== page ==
Crepe myrtle is a long-lived, low maintenance tree having a very long blooming period followed by striking autumn foliage. With an extensive variety of crops in a range of sizes, shapes and colors, crepe myrtle, suitable for growing in U.S. Department of Agriculture plant hardiness zones 7 through 9, provides almost endless possibilities for beautifying the house garden. Plant crepe myrtle in a sunny, well-drained place between late autumn and early spring.
Plant crepe myrtle as a single tree to make a vibrant focal point in the landscape. Pick a variety that will not negate its borders, as surplus pruning often destroys the graceful look of crepe myrtle. Think of distance from couches, power lines and buildings. If you have space, plant a stunning crepe myrtle such as “Arapaho,” which reaches heights of 20 feet and widths of 10 feet, or “Natchez,” an impressive, white-flowering specimen which grows as tall as 25 feet. For smaller areas, think about planting “Miami,” with dark pink blossoms or “Near East,” with light pink blooms. Both max out at approximately 16 to 20 feet. Underplant the tree having an attractive ground cover, colorful perennials, or spring bulbs such as tulips and daffodils.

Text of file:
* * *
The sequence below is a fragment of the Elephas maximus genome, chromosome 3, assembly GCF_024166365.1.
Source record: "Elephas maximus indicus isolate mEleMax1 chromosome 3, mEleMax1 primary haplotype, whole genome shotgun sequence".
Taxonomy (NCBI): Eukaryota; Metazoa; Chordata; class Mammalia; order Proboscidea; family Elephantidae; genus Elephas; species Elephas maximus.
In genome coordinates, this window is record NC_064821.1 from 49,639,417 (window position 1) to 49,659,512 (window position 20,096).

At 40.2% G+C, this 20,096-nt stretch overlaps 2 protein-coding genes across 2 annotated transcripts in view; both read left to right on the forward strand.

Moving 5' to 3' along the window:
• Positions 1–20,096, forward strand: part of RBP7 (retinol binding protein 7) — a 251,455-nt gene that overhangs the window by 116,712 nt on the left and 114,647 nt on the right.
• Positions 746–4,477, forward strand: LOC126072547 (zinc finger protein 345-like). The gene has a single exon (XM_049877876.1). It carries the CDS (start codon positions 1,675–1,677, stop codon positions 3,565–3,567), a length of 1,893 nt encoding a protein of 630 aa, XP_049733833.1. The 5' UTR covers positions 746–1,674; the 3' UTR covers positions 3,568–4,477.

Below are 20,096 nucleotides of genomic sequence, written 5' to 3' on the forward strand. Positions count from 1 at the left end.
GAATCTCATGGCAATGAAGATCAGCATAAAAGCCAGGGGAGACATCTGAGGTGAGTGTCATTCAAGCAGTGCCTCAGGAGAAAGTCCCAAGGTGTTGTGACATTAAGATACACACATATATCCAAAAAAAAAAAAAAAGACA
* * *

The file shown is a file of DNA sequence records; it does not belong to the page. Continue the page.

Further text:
Frame a front door or entrance with a pair of matching crepe myrtles. For this use, moderate-sized varieties are often greatest. “Acoma,” a beautiful tree with a pleasant curved shape, reaches a height of 10 feet, with a spread of approximately 11 feet. “Acoma displays white flowers and foliage that turns crimson red in autumn. “Catawba” is a slightly smaller tree at 6 to10 feet, with dark purple blooms and reddish-orange autumn color. With a mature height of 10 feet, “Pink Velour” is a vase-shaped tree with neon pink blooms and foliage that turns yellow-orange in autumn.
Place a dwarf crepe myrtle in a huge container to beautify a terrace, deck or patio. Fill the container with a potting soil comprising equal parts of sand, peat moss and perlite. To prevent root or stem rot, make sure you use a pot with a drainage hole. A range of dwarf varieties are ideal for container growing, most particularly the meager series, which includes several plants which reach heights of approximately 5 ft, all with yellow autumn foliage”. The Petite series includes “Petite Plum,” “Petite orchid,” “Petite Embers” and “Petite Red Imp. “Pokomoke,” which also maxes out at approximately 5 ft, displays rosy red blossoms and reddish-bronze autumn foliage.
Combine dwarf crepe myrtle in perennial beds or mass plantings along with other vibrant, old-fashioned shrubs such as Rose of Sharon (Hibiscus syriacus) or butterfly bush (Buddleja). Incorporate lower-growing perennials such as daylily (Hemerocallis) or iris. Other suitable companion plants comprise coreopsis, common geranium (Pelargonium), lily-of-the-NiIe (Agapanthus) or black-eyed-Susan (Rudbeckia). Ornamental grasses offer texture and year round interest.